While the following describes the basic processes for defueling a vehicle either with or without a pre-installed defueling receptacle, it is imperative that NGV technicians be fully trained on this procedure. NGVi includes a “How to Defuel a Natural Gas Vehicle” module in all our NGV Technician Safety Training courses.
Vehicle Defueling Without a Defueling Receptacle
While there are other options for providing the ability to defuel a natural gas vehicle, one method requires the technician to disassemble a portion of the high-pressure fuel line and install a defueling receptacle. The first step in this method is to remove as much gas as possible. If defueling is not an emergency situation, the technician should schedule the defueling to occur after the vehicle has consumed the majority of its fuel.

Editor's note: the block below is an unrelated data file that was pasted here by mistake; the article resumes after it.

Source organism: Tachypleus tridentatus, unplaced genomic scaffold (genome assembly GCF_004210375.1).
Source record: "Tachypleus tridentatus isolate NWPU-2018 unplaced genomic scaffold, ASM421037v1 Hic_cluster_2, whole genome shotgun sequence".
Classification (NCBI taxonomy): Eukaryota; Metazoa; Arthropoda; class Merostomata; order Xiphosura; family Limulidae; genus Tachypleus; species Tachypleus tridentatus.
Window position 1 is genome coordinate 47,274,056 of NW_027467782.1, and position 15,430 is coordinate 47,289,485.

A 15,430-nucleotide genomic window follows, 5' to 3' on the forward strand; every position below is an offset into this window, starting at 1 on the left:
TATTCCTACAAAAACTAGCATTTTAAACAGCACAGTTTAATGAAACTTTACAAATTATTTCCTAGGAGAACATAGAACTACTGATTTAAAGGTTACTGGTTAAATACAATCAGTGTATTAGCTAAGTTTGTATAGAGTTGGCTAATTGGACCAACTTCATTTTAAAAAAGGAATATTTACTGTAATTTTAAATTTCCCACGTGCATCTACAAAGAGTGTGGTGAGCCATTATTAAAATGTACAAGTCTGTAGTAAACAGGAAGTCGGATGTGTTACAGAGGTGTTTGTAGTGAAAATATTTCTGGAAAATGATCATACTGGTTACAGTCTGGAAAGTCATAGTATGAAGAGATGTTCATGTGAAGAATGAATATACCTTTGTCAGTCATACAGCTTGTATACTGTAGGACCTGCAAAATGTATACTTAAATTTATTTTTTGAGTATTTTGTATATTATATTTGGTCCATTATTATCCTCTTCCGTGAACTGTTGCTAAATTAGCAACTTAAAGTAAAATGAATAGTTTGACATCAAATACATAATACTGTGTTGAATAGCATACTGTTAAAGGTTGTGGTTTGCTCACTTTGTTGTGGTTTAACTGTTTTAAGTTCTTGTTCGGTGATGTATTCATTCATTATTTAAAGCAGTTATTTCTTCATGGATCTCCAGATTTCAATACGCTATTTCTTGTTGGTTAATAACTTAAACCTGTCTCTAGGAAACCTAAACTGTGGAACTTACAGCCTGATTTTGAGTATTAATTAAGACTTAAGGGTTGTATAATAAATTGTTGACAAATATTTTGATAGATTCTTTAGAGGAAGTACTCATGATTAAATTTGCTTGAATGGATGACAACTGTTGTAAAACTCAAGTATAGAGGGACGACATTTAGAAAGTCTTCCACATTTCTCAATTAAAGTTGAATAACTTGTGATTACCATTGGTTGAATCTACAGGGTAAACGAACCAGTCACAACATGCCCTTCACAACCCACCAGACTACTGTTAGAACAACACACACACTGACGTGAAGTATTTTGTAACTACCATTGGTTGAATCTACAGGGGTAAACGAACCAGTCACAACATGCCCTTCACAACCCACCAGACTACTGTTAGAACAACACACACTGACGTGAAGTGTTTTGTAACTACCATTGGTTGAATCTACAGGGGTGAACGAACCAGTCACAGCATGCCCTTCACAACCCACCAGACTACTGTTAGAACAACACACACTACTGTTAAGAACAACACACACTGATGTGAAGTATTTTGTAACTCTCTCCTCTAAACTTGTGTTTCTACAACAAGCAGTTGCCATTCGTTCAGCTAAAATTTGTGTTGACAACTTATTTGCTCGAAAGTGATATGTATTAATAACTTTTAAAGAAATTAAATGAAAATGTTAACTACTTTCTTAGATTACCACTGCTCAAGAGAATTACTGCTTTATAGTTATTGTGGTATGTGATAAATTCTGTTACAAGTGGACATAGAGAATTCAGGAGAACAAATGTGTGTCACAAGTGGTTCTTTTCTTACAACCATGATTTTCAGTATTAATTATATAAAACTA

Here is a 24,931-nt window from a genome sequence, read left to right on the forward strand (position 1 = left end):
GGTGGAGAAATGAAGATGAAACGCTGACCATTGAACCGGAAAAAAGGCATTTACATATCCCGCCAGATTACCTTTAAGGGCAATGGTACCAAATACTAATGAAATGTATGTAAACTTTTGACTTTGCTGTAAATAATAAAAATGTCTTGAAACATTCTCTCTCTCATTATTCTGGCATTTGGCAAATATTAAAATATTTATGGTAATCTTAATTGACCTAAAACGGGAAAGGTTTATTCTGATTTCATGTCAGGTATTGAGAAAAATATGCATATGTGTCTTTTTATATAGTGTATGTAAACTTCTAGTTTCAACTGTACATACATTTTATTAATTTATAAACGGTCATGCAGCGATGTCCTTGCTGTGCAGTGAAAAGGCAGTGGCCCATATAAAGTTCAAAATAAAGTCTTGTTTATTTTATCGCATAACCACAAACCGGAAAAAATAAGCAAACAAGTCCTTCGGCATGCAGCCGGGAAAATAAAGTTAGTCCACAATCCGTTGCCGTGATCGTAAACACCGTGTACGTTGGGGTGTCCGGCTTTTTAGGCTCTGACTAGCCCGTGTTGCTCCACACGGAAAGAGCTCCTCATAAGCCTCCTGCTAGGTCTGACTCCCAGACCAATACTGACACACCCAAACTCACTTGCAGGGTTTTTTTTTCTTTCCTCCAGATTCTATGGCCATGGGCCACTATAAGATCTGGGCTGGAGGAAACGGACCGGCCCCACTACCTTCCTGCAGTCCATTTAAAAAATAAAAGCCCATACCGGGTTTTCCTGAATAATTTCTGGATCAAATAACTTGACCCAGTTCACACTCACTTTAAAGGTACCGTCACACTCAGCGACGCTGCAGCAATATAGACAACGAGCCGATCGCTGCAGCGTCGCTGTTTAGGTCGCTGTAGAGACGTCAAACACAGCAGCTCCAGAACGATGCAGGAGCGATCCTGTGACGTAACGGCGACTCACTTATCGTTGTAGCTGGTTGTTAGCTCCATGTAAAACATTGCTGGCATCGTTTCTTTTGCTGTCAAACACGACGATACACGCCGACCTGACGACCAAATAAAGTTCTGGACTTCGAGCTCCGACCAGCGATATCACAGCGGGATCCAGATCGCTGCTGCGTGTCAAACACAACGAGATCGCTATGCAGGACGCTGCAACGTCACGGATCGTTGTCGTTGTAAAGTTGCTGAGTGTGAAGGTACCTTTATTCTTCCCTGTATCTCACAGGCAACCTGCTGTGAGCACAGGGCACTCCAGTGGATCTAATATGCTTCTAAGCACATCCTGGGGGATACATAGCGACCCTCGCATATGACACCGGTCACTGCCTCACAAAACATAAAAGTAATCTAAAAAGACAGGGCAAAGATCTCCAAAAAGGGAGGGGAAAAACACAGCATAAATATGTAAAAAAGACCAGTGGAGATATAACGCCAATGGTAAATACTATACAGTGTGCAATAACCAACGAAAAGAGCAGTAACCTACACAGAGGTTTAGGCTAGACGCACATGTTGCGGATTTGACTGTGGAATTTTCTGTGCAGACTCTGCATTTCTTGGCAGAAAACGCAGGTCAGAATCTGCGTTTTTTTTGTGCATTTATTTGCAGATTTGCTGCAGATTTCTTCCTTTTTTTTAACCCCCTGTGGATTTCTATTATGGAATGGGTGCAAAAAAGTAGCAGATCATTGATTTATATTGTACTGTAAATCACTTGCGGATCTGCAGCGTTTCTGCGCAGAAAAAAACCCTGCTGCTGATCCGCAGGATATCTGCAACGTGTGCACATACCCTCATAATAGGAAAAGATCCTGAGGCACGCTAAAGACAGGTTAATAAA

If there is an emergency defueling situation, such as suspected Level 2 or observed Level 3 cylinder damage (CGA C-6.4-2007: 7.3.3), the first step is to close the cylinder valve(s) and run the vehicle engine until it dies. This can take up to six minutes or more, depending on the routing and length of the high-pressure fuel lines.
Once the engine dies, the technician should check and double-check that the fuel pressure has been depleted. To adequately perform this step, a pressure gauge installed in the high-pressure fuel system is required.
Then the technician can disconnect the most accessible fitting between the second check valve and the cylinder valve(s). Once disconnected, a defueling receptacle can be installed in the disconnected fuel line.
After the defueling receptacle is safely installed, the defueling nozzle can be attached to the receptacle and then connected to the defueling panel or vent stack. There are two commercially available models of defueling nozzles today manufactured by OPW Fueling Components and WEH Technologies. These nozzles connect to the defueling receptacle and allow the defueling process to be completed. The accompanying photos above show these products.